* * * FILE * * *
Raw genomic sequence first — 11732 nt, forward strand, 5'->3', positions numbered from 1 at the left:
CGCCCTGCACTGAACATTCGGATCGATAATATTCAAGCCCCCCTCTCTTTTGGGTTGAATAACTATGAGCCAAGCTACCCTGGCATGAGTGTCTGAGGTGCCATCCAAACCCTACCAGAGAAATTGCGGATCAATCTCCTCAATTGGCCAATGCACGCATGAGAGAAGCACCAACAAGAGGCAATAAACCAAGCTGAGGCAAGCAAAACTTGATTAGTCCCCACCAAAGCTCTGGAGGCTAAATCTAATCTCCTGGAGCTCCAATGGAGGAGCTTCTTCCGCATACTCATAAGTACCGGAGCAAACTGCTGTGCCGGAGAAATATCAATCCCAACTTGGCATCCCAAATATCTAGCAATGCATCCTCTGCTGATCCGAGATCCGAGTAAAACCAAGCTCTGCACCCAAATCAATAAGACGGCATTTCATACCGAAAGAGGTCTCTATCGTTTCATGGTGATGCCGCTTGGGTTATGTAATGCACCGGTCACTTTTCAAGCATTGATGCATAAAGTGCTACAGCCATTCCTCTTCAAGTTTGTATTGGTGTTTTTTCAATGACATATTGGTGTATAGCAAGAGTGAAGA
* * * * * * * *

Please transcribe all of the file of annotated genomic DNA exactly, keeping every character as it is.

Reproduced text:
Raw genomic sequence first — 11732 nt, forward strand, 5'->3', positions numbered from 1 at the left:
CGCCCTGCACTGAACATTCGGATCGATAATATTCAAGCCCCCCTCTCTTTTGGGTTGAATAACTATGAGCCAAGCTACCCTGGCATGAGTGTCTGAGGTGCCATCCAAACCCTACCAGAGAAATTGCGGATCAATCTCCTCAATTGGCCAATGCACGCATGAGAGAAGCACCAACAAGAGGCAATAAACCAAGCTGAGGCAAGCAAAACTTGATTAGTCCCCACCAAAGCTCTGGAGGCTAAATCTAATCTCCTGGAGCTCCAATGGAGGAGCTTCTTCCGCATACTCATAAGTACCGGAGCAAACTGCTGTGCCGGAGAAATATCAATCCCAACTTGGCATCCCAAATATCTAGCAATGCATCCTCTGCTGATCCGAGATCCGAGTAAAACCAAGCTCTGCACCCAAATCAATAAGACGGCATTTCATACCGAAAGAGGTCTCTATCGTTTCATGGTGATGCCGCTTGGGTTATGTAATGCACCGGTCACTTTTCAAGCATTGATGCATAAAGTGCTACAGCCATTCCTCTTCAAGTTTGTATTGGTGTTTTTTCAATGACATATTGGTGTATAGCAAGAGTGAAGA